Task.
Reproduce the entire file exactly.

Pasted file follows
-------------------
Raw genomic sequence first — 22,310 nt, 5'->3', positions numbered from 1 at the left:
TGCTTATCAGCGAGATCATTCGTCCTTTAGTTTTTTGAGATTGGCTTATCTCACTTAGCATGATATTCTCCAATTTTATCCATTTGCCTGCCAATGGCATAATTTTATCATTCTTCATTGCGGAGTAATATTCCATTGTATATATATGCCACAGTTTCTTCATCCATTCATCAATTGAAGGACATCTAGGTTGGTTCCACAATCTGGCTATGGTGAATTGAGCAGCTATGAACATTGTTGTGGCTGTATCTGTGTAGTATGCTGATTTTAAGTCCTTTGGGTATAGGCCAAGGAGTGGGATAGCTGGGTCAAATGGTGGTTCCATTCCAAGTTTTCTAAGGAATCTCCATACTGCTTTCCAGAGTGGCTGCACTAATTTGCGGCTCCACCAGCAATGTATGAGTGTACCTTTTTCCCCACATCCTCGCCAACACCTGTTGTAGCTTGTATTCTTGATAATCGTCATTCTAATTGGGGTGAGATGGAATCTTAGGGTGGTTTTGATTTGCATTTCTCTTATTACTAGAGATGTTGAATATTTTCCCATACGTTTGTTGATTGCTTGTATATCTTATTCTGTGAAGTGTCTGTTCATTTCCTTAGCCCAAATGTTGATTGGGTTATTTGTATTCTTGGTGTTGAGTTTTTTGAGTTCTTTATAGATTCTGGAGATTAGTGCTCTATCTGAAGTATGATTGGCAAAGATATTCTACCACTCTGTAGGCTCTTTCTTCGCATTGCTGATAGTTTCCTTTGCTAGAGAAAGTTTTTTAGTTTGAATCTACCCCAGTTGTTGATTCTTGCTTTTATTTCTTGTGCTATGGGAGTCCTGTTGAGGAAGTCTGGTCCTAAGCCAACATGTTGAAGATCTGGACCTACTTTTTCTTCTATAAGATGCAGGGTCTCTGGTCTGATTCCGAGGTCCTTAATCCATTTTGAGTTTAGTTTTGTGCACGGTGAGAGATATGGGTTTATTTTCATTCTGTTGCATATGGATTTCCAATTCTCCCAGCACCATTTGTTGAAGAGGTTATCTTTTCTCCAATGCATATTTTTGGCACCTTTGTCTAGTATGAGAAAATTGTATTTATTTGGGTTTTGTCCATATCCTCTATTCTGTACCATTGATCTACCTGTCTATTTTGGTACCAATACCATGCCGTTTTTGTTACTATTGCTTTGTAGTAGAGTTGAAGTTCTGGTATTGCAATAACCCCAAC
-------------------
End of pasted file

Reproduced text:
Raw genomic sequence first — 22,310 nt, 5'->3', positions numbered from 1 at the left:
TGCTTATCAGCGAGATCATTCGTCCTTTAGTTTTTTGAGATTGGCTTATCTCACTTAGCATGATATTCTCCAATTTTATCCATTTGCCTGCCAATGGCATAATTTTATCATTCTTCATTGCGGAGTAATATTCCATTGTATATATATGCCACAGTTTCTTCATCCATTCATCAATTGAAGGACATCTAGGTTGGTTCCACAATCTGGCTATGGTGAATTGAGCAGCTATGAACATTGTTGTGGCTGTATCTGTGTAGTATGCTGATTTTAAGTCCTTTGGGTATAGGCCAAGGAGTGGGATAGCTGGGTCAAATGGTGGTTCCATTCCAAGTTTTCTAAGGAATCTCCATACTGCTTTCCAGAGTGGCTGCACTAATTTGCGGCTCCACCAGCAATGTATGAGTGTACCTTTTTCCCCACATCCTCGCCAACACCTGTTGTAGCTTGTATTCTTGATAATCGTCATTCTAATTGGGGTGAGATGGAATCTTAGGGTGGTTTTGATTTGCATTTCTCTTATTACTAGAGATGTTGAATATTTTCCCATACGTTTGTTGATTGCTTGTATATCTTATTCTGTGAAGTGTCTGTTCATTTCCTTAGCCCAAATGTTGATTGGGTTATTTGTATTCTTGGTGTTGAGTTTTTTGAGTTCTTTATAGATTCTGGAGATTAGTGCTCTATCTGAAGTATGATTGGCAAAGATATTCTACCACTCTGTAGGCTCTTTCTTCGCATTGCTGATAGTTTCCTTTGCTAGAGAAAGTTTTTTAGTTTGAATCTACCCCAGTTGTTGATTCTTGCTTTTATTTCTTGTGCTATGGGAGTCCTGTTGAGGAAGTCTGGTCCTAAGCCAACATGTTGAAGATCTGGACCTACTTTTTCTTCTATAAGATGCAGGGTCTCTGGTCTGATTCCGAGGTCCTTAATCCATTTTGAGTTTAGTTTTGTGCACGGTGAGAGATATGGGTTTATTTTCATTCTGTTGCATATGGATTTCCAATTCTCCCAGCACCATTTGTTGAAGAGGTTATCTTTTCTCCAATGCATATTTTTGGCACCTTTGTCTAGTATGAGAAAATTGTATTTATTTGGGTTTTGTCCATATCCTCTATTCTGTACCATTGATCTACCTGTCTATTTTGGTACCAATACCATGCCGTTTTTGTTACTATTGCTTTGTAGTAGAGTTGAAGTTCTGGTATTGCAATAACCCCAAC